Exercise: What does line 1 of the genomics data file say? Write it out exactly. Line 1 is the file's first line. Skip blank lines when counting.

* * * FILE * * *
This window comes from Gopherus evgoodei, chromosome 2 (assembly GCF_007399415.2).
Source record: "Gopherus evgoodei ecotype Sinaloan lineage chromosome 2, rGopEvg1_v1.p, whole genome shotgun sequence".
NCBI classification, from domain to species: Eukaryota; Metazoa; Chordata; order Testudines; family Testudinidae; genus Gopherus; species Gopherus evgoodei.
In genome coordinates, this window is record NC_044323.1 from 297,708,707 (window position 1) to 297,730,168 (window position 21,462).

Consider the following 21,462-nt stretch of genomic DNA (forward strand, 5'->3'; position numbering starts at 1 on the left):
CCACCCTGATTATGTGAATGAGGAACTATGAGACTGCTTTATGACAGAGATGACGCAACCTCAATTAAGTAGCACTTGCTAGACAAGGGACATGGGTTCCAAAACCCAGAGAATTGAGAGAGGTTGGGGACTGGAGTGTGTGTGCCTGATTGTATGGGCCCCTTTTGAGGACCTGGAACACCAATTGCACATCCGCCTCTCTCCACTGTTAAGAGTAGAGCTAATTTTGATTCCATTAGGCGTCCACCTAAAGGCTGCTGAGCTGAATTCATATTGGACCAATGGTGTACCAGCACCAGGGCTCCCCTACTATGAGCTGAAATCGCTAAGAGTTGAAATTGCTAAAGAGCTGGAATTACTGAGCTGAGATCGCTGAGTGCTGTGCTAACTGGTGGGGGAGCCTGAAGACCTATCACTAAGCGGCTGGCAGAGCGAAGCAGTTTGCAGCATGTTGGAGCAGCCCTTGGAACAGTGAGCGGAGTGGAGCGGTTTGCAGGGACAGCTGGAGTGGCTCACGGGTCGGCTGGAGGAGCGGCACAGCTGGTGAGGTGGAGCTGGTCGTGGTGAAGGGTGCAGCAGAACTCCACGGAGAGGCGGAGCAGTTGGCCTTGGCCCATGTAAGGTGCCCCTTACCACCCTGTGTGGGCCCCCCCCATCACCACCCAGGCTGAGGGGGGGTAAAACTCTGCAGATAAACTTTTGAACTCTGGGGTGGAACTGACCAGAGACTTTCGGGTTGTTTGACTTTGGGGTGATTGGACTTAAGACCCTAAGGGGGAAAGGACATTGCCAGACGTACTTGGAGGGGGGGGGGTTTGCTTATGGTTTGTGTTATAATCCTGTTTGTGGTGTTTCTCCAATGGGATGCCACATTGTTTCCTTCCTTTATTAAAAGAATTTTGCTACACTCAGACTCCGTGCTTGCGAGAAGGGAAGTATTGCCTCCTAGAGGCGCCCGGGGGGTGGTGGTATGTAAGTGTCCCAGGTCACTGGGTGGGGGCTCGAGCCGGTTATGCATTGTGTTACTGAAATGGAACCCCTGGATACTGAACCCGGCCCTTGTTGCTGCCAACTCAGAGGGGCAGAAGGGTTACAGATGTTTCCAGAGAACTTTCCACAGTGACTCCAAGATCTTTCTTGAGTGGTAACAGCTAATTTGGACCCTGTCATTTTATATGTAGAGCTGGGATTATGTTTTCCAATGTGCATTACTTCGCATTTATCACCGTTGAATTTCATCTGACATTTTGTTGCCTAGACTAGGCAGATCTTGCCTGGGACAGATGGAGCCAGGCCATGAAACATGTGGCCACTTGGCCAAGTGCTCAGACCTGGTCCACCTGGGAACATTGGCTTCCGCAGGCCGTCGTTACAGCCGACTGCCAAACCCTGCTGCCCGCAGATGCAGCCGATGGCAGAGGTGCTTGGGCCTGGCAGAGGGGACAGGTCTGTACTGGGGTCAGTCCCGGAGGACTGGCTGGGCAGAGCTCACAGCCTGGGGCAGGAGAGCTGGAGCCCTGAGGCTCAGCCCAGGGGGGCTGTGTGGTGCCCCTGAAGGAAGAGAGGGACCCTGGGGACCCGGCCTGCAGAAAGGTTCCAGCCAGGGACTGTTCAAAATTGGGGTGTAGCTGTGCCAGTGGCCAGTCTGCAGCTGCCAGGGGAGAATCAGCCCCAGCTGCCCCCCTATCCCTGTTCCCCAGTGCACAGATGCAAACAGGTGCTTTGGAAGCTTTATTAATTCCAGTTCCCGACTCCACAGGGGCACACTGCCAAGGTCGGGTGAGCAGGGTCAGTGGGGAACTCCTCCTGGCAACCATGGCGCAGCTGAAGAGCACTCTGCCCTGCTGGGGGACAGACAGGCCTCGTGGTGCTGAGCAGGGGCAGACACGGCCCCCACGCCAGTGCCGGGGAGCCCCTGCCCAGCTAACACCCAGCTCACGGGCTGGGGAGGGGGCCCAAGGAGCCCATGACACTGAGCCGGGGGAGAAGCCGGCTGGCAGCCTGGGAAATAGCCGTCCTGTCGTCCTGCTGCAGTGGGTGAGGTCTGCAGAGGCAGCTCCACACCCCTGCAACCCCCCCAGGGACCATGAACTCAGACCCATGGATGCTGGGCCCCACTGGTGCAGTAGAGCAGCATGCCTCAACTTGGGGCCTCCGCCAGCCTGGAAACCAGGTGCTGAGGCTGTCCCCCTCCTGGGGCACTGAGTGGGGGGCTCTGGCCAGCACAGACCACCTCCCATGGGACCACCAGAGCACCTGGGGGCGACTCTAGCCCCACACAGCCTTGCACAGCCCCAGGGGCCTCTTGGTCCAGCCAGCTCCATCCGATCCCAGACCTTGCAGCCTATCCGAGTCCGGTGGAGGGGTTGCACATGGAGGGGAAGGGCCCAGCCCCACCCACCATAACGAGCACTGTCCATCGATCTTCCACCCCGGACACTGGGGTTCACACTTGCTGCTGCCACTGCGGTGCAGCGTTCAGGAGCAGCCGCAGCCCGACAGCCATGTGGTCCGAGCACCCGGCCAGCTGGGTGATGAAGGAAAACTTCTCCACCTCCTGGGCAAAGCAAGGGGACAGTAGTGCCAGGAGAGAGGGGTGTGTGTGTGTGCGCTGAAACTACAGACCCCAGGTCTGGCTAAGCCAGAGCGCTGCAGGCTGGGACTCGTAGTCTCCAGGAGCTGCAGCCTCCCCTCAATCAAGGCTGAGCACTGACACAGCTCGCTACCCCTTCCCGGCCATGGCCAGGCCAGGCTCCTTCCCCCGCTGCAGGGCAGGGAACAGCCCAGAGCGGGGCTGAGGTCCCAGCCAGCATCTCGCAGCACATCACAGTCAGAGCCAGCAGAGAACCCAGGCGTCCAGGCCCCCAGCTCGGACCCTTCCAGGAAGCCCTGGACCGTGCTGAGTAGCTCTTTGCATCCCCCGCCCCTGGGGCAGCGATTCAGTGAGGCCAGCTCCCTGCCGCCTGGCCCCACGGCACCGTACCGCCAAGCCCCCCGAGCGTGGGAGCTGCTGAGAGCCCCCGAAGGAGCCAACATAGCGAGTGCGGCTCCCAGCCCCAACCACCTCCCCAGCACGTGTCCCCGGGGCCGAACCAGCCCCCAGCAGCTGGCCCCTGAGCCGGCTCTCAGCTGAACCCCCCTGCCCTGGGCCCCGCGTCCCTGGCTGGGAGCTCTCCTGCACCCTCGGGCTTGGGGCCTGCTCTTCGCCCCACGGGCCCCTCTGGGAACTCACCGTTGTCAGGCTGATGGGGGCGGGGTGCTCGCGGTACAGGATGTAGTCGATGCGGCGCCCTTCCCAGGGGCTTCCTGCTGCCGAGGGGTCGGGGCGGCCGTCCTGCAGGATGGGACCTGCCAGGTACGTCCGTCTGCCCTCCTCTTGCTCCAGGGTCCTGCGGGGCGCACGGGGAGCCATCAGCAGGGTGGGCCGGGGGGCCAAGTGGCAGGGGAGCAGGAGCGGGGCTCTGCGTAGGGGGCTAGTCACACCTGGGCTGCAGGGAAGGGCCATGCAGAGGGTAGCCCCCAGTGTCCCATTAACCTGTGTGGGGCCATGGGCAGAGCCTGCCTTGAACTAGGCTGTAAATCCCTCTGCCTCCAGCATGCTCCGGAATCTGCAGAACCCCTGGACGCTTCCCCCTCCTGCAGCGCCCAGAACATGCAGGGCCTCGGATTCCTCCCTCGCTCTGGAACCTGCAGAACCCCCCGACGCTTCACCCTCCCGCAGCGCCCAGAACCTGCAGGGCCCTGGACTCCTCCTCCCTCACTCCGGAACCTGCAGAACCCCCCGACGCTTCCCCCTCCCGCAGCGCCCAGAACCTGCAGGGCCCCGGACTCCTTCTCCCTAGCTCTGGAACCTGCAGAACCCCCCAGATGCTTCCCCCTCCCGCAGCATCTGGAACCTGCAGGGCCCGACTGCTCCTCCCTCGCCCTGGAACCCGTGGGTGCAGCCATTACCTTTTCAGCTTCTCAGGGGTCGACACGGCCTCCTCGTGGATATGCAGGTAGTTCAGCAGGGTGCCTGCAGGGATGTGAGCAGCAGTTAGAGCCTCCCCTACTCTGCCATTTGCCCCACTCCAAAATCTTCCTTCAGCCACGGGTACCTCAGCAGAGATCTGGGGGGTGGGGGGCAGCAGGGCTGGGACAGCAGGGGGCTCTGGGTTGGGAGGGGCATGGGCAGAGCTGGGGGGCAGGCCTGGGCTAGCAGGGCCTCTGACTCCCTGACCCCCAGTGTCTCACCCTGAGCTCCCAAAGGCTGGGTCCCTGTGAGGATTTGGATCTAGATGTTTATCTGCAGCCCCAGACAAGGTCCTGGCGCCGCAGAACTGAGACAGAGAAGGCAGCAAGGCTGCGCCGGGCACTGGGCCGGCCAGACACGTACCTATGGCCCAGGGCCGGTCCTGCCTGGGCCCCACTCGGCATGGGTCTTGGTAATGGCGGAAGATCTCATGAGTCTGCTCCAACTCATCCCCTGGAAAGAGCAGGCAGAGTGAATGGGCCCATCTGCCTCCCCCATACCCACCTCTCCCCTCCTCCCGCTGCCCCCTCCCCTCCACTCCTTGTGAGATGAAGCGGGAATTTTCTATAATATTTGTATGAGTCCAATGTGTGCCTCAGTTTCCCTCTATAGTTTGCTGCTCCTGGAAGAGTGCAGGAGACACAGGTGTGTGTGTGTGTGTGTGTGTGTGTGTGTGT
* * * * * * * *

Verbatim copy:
This window comes from Gopherus evgoodei, chromosome 2 (assembly GCF_007399415.2).